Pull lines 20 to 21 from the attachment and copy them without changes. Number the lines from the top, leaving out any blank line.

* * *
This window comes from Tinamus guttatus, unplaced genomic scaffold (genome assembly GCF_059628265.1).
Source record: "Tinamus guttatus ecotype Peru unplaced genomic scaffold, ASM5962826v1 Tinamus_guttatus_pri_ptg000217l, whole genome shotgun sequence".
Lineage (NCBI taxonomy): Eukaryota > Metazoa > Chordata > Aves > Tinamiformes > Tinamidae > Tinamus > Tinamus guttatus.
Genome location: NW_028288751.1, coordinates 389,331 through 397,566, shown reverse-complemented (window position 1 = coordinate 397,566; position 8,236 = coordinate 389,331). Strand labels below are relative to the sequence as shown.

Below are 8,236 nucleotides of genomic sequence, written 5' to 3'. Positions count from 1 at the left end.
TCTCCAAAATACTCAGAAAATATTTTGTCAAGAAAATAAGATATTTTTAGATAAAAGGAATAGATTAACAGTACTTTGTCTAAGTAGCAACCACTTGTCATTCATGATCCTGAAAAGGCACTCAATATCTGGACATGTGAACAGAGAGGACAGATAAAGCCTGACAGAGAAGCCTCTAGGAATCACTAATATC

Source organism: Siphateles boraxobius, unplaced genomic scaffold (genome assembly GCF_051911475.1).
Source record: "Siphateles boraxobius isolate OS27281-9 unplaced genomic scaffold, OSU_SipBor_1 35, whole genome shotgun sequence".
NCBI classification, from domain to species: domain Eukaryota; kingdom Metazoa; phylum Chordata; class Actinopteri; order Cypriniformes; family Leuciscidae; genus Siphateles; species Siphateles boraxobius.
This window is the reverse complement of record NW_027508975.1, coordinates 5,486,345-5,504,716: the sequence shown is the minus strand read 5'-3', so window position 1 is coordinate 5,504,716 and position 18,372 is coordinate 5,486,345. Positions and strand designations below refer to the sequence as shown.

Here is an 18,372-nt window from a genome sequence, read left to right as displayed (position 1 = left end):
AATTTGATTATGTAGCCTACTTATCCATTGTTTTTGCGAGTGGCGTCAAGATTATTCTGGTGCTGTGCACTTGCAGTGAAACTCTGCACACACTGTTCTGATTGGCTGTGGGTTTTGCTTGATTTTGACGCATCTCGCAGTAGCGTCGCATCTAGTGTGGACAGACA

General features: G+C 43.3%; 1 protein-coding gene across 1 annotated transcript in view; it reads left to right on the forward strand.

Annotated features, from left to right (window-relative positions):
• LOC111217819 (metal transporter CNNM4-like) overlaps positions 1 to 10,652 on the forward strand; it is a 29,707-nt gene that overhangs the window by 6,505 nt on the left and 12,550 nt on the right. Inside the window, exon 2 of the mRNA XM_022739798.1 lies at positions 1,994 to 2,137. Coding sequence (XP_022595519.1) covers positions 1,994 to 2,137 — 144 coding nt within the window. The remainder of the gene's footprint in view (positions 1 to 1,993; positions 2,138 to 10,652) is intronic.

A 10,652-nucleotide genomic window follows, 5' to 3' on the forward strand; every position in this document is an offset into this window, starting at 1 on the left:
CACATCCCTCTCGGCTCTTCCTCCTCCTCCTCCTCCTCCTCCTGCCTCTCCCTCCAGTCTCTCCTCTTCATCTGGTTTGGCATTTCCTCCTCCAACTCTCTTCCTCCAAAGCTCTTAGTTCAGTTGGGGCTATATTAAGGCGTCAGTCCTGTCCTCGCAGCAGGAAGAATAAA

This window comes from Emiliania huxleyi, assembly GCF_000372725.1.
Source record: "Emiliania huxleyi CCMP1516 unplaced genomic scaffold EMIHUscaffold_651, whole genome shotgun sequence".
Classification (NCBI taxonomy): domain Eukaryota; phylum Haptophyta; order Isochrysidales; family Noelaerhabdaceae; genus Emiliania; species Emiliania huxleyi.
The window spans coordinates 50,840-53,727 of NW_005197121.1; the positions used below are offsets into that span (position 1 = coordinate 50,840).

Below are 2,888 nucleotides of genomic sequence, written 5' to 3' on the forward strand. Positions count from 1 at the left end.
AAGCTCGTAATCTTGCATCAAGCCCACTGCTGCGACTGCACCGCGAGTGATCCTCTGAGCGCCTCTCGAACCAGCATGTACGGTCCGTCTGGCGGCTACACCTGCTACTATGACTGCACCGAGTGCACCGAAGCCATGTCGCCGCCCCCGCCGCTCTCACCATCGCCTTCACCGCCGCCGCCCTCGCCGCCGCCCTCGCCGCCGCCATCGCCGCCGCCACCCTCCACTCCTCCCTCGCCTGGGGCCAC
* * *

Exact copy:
Classification (NCBI taxonomy): domain Eukaryota; phylum Haptophyta; order Isochrysidales; family Noelaerhabdaceae; genus Emiliania; species Emiliania huxleyi.
The window spans coordinates 50,840-53,727 of NW_005197121.1; the positions used below are offsets into that span (position 1 = coordinate 50,840).